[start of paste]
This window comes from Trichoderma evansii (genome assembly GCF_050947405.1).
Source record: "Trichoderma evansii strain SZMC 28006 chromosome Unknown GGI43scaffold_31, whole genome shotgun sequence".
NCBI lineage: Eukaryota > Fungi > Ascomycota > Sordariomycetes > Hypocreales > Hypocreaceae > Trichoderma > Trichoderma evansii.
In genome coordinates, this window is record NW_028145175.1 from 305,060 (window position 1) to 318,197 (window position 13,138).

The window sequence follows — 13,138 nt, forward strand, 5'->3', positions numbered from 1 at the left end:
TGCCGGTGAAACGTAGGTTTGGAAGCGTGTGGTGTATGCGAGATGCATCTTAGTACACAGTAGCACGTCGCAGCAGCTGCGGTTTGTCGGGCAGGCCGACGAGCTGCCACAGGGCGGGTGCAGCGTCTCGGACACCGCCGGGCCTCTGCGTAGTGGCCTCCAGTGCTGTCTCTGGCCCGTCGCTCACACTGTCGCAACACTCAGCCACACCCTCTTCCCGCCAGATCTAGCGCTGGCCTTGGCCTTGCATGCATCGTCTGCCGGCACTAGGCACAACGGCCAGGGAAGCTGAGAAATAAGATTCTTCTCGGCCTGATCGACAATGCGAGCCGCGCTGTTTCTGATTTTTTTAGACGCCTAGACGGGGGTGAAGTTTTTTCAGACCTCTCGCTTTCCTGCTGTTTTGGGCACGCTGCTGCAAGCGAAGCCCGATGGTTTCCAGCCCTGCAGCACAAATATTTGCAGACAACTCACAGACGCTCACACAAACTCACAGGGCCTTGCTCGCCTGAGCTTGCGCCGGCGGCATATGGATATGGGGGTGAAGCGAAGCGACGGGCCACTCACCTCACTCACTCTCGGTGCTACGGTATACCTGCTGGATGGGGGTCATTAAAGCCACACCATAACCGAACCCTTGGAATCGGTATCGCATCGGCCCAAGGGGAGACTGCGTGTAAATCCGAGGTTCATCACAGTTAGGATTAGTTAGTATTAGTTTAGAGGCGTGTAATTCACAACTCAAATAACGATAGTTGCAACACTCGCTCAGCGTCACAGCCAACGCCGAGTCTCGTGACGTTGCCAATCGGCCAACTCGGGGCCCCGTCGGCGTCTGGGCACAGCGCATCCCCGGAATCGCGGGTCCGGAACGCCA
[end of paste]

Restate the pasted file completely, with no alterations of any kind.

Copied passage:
This window comes from Trichoderma evansii (genome assembly GCF_050947405.1).
Source record: "Trichoderma evansii strain SZMC 28006 chromosome Unknown GGI43scaffold_31, whole genome shotgun sequence".
NCBI lineage: Eukaryota > Fungi > Ascomycota > Sordariomycetes > Hypocreales > Hypocreaceae > Trichoderma > Trichoderma evansii.
In genome coordinates, this window is record NW_028145175.1 from 305,060 (window position 1) to 318,197 (window position 13,138).

The window sequence follows — 13,138 nt, forward strand, 5'->3', positions numbered from 1 at the left end:
TGCCGGTGAAACGTAGGTTTGGAAGCGTGTGGTGTATGCGAGATGCATCTTAGTACACAGTAGCACGTCGCAGCAGCTGCGGTTTGTCGGGCAGGCCGACGAGCTGCCACAGGGCGGGTGCAGCGTCTCGGACACCGCCGGGCCTCTGCGTAGTGGCCTCCAGTGCTGTCTCTGGCCCGTCGCTCACACTGTCGCAACACTCAGCCACACCCTCTTCCCGCCAGATCTAGCGCTGGCCTTGGCCTTGCATGCATCGTCTGCCGGCACTAGGCACAACGGCCAGGGAAGCTGAGAAATAAGATTCTTCTCGGCCTGATCGACAATGCGAGCCGCGCTGTTTCTGATTTTTTTAGACGCCTAGACGGGGGTGAAGTTTTTTCAGACCTCTCGCTTTCCTGCTGTTTTGGGCACGCTGCTGCAAGCGAAGCCCGATGGTTTCCAGCCCTGCAGCACAAATATTTGCAGACAACTCACAGACGCTCACACAAACTCACAGGGCCTTGCTCGCCTGAGCTTGCGCCGGCGGCATATGGATATGGGGGTGAAGCGAAGCGACGGGCCACTCACCTCACTCACTCTCGGTGCTACGGTATACCTGCTGGATGGGGGTCATTAAAGCCACACCATAACCGAACCCTTGGAATCGGTATCGCATCGGCCCAAGGGGAGACTGCGTGTAAATCCGAGGTTCATCACAGTTAGGATTAGTTAGTATTAGTTTAGAGGCGTGTAATTCACAACTCAAATAACGATAGTTGCAACACTCGCTCAGCGTCACAGCCAACGCCGAGTCTCGTGACGTTGCCAATCGGCCAACTCGGGGCCCCGTCGGCGTCTGGGCACAGCGCATCCCCGGAATCGCGGGTCCGGAACGCCA